SM: Yes, and you've got to take your hats off to these guys. They come here with limited experience but they enjoy themselves on the field. It's not easy. There are coming here in conditions that are completely alien to them but just watching them in the field right through the day, I think basically the fielders are just doing their job. They are not really caught up with how the team is performing. They're just looking to stop balls and have fun while fielding. Once you start doing that the fielding standards really improve so hats off to the enthusiasm they showed in the field.

ST: New Zealand made some very important selection decisions ahead of this game. They retained a struggling Tim McIntosh, brought in Martin Guptill as well as Tim Southee. For the bulk, those decisions seem to have paid off.

SM: Yes, I was glad to see Guptill come in. He's a guy who's played some international cricket before. He may not have had the greatest form before this Test but when you play in India, it's always handy to have guys with some experience. McIntosh, after a pair, to come and bat in that fashion, and grind it out and eventually get a hundred was a tremendous mental effort. Chris Martin has been the star performer for them with the ball, but Southee came in today, he was a sort of a workhorse and willing to just support Vettori and Martin. He also showed some good attitude and all that has just lifted the overall competition that they're providing the No.1 team in the world.

ST: This was also a very important game for Gautam Gambhir. He was extremely relieved at the time he reached his half-century. Was he at all fighting for his place in the side?

SM: I hope not because you can be tempted these days with the likes of Cheteshwar Pujara and M Vijay sitting out. But to drop people like Gambhir after a brief rough patch will be slightly unfair, because these are guys, when they're in good form, they provide you so much that when they are out of form we need to handle their situation with more patience. There are people now talking about dropping Suresh Raina because of the sheer temptation of getting people like Pujara and Vijay in. But a guy's who's got a hundred followed by an 80-odd against Australia, you need be patient with these people because these are young guys and if you drop them, the first thing you do is shatter their confidence for a long time. It's not easy after that to come back. So, if you have to drop somebody like Gambhir or Raina, you should only do so when you reach a stage where you have no choice but to drop them.

ST: And Sanjay, finally, where do you see this Test heading? Zaheer Khan was by far India's best bowler in the first innings. But Harbhajan said yesterday that he was happy with the turn and bounce on offer. Are the spinners the key for India in the second innings?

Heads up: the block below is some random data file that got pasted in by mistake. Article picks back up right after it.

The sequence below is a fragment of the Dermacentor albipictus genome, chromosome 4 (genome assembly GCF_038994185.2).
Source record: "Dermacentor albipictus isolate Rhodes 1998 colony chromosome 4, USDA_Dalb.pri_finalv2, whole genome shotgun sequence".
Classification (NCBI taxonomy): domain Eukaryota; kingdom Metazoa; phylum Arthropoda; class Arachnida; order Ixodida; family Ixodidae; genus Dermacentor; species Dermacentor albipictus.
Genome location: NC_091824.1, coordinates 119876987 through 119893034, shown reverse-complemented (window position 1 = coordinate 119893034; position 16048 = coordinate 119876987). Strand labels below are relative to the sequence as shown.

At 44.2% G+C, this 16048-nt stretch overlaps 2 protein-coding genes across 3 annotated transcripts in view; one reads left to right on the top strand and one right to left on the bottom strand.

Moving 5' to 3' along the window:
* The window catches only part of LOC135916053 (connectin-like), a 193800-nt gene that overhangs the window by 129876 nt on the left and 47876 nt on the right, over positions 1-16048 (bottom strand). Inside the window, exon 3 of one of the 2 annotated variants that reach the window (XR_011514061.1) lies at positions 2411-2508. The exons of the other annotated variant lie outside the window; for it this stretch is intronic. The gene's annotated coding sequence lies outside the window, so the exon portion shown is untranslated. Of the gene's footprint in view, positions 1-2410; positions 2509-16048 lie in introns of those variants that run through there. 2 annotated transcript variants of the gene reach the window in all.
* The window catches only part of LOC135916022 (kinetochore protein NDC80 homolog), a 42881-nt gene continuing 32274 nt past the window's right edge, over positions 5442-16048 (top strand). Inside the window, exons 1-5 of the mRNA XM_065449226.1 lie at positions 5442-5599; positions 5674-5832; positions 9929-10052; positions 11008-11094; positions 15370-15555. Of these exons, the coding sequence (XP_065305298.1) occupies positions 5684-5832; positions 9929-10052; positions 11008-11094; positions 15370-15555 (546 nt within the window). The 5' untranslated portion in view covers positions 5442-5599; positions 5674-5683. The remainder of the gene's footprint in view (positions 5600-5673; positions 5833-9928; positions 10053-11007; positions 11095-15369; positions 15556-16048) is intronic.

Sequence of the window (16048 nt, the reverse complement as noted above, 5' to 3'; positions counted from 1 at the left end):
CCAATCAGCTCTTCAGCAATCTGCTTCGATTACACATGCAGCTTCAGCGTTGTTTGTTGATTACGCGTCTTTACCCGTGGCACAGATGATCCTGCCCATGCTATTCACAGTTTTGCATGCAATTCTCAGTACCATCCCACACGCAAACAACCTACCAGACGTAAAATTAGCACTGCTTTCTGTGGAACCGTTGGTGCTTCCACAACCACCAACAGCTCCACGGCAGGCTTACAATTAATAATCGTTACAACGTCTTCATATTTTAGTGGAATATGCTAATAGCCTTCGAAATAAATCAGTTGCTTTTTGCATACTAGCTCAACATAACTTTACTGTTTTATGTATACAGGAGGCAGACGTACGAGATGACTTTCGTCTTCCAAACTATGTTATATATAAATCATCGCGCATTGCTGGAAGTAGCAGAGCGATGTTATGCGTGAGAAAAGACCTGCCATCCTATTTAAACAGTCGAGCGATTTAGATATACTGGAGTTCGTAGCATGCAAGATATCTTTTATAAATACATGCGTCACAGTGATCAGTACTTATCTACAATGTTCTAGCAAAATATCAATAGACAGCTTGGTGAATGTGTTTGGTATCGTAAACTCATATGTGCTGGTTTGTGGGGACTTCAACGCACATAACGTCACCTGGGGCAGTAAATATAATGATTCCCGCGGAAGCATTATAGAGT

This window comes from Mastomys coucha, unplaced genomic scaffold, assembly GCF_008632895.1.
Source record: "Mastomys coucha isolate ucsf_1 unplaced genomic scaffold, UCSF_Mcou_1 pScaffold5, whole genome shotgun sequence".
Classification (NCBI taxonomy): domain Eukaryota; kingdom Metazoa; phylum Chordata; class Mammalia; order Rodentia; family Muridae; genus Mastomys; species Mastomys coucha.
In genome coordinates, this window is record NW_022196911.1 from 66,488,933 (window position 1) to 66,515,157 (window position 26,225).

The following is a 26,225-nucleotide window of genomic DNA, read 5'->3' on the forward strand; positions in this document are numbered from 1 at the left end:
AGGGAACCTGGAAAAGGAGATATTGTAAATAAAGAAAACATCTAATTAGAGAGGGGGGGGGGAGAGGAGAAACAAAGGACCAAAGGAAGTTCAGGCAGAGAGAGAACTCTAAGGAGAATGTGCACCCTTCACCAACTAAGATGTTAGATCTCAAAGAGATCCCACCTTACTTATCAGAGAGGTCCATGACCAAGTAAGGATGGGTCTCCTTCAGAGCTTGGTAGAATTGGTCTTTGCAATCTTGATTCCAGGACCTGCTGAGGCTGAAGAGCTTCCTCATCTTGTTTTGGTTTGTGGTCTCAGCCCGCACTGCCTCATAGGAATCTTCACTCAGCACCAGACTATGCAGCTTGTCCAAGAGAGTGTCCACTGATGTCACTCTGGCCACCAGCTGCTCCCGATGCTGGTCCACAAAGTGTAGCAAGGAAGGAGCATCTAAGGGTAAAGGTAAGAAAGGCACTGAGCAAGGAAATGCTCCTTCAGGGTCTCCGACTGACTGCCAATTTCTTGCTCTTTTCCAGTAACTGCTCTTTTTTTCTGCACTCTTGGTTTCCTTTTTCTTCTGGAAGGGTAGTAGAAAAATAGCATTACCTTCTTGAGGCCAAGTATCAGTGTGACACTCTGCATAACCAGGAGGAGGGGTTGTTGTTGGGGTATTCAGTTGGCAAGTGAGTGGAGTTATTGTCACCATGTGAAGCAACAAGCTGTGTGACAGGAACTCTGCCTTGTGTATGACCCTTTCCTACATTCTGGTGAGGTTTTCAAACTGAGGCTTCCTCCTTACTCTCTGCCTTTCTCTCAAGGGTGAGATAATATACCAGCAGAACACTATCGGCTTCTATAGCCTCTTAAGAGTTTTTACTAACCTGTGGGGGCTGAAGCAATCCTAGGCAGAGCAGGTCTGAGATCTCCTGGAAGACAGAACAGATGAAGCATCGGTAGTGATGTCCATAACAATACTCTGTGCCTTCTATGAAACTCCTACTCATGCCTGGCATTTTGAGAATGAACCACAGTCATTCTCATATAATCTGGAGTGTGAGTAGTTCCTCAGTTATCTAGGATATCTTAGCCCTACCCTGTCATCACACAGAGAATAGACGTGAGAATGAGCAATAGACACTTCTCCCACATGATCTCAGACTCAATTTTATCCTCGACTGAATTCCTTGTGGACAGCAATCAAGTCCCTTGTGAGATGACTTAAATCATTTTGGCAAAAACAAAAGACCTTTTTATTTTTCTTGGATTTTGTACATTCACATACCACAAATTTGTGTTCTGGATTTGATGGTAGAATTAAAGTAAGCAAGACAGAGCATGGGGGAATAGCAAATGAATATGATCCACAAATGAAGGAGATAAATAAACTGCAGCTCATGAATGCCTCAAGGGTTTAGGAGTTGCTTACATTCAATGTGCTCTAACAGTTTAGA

SM: They should be. The lead is likely to get to 100, which is a significant lead. We saw with the seamers that there was a little more bounce on this pitch. But India have become a sort of a one-bowler team with Zaheer, and both Harbhajan and Pragyan Ojha seem to be support bowlers at this stage. Both spinners are looking to bowl steadily, and one of them has got to decide who's going to be the wicket-taker. If Harbhajan is happy bowling containment kind of stuff then Ojha should be the guy looking for wickets. When you're looking for wickets, you're likely to go for more runs, and that's where I think India need to take a call. They need to perhaps look to take wickets at the cost of runs. The overall feeling you get watching the team and the kind of fields they have, it seems as if MS Dhoni is just looking to stifle the runs and hope to get wickets. It's only with Zaheer where wickets are prised out but with spinners he is playing the waiting game. I wonder if that policy should change at least with one of the two spinners.

ST: Thanks a lot Sanjay for sharing your thoughts. That's all we have for today's show. From all of us here at ESPNcricinfo, it's goodbye.

SM: Thanks Siddhartha. Thanks for having me.

Posted by Sven73 on (November 15, 2010, 7:53 GMT)

For an individual who has taken exactly 0 test wickets and has an mediocre batting average at best I find his attitude somewhat pompous. Harbajan, whilst not contributing as well as he should with the ball, has more than made up this drop in bowling form by scoring back to back centuries with the bat.

When will these armchair experts return to the mediocrity whence they came?

Posted by   on (November 15, 2010, 6:48 GMT)

I think players know what they are doing and what they need to do... They are matured enough and have much more experience and knowledge than some of the experts who keep on commenting.. Of course one can respect comments from Sunny and Ravi Shastri but not from others...

Posted by 12th_man on (November 14, 2010, 22:44 GMT)

Excellent series so far! I hope Harbhajan gets another century...but not much more and NZ bat well and leave India 250+ to get in two and a half sessions leaving Sachin a chance to reach crickets Mt Everest....50 test centuries and the match is drawn.


Posted by vicas on (November 14, 2010, 20:28 GMT)

fab batting by harbhajan,laxman,no word to say,unique style player